Swedish town makes art of the potato

Peter Vinthagen Simpson
Peter Vinthagen Simpson - [email protected]
Swedish town makes art of the potato

Alingsås in western Sweden has commissioned an offbeat work of art made entirely of potatoes to commemorate Potato Day, hoping to 'strike a blow' for the humble spud.


”We want to promote the potato in all its forms – culinary, cultural and now artistic,” Margareta Frost-Johansson at the Alingsås potato academy told The Local.

The potato academy - Academia Solanum Tuberosum - was founded in 2008, designated as international year of the potato by the United Nations, and aims to unite representatives from the industry to work to spread knowledge about the potato.

The academy is behind the Potato Day initiative and as part of the celebrations turned to the artist Emma Karp Lundström to repeat her fruit and veg artwork made famous at the Kivik apple market in south-eastern Sweden.

”We have recruited Emma Karp Lundström to strike a blow for the potato on potato day,” said Frost-Johansson.

The 5 by 2.5 metre collage has been created with the help of eight varieties of potato - Asterix, Amandine, Ballerina, Blue Congo, Cherie, Fontane, King Edward och Roaster - and will be unveiled at 1pm on Lilla Torg in central Alingsås.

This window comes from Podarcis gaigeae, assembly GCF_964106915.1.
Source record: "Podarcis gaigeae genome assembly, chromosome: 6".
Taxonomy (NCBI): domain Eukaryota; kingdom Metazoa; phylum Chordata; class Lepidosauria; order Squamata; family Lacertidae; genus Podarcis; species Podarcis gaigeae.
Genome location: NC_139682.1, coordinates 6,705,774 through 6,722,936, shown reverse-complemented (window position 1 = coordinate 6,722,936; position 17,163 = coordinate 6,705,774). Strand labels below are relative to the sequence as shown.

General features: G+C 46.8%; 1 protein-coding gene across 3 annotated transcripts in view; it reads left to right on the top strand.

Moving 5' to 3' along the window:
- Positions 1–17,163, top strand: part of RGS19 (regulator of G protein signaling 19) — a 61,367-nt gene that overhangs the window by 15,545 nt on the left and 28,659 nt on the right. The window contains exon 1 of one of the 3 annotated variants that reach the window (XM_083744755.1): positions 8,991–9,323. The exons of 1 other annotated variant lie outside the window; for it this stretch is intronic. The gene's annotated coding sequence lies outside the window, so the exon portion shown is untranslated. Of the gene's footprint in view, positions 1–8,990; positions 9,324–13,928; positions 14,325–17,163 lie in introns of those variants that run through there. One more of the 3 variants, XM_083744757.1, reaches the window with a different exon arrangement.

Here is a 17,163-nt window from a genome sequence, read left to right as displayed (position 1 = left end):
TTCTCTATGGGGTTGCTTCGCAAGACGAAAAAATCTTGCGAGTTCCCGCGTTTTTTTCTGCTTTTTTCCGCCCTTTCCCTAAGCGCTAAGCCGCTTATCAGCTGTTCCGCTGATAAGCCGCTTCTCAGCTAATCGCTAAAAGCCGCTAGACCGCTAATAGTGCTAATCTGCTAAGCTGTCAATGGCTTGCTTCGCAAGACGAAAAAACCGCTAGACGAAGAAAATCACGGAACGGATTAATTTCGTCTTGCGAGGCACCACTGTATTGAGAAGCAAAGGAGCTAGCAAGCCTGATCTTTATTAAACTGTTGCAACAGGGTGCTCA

Karp Lundström has for the past decade been the artist responsible for creating a collage of apple harvest varieties as a centre piece to the annual Kivik apple market which helps to attract some of the hordes of visitors that find their way to Sweden's Apple Kingdom in the Österlen region of Sweden's far south each year.

The market was launched in the 1998 in a bid to defend and promote Swedish-grown apples from international competition. Whether Potato Day can have the same effect on the humble Swedish spud remains to be seen, but Margareta Frost-Johansson told The Local that the event is here to stay.

”This is the first year and is something of a pilot. We plan to turn the occasion into an annual event,” she said.

After the 1pm unveiling, which will be accompanied by the music of the local King Edward Orchestra, Karp Lundström's piece will then be left to the elements for spectators to enjoy.

”It is the type of artwork which will change with time. The birds will no doubt find it attractive at some point,” Frost-Johansson said.


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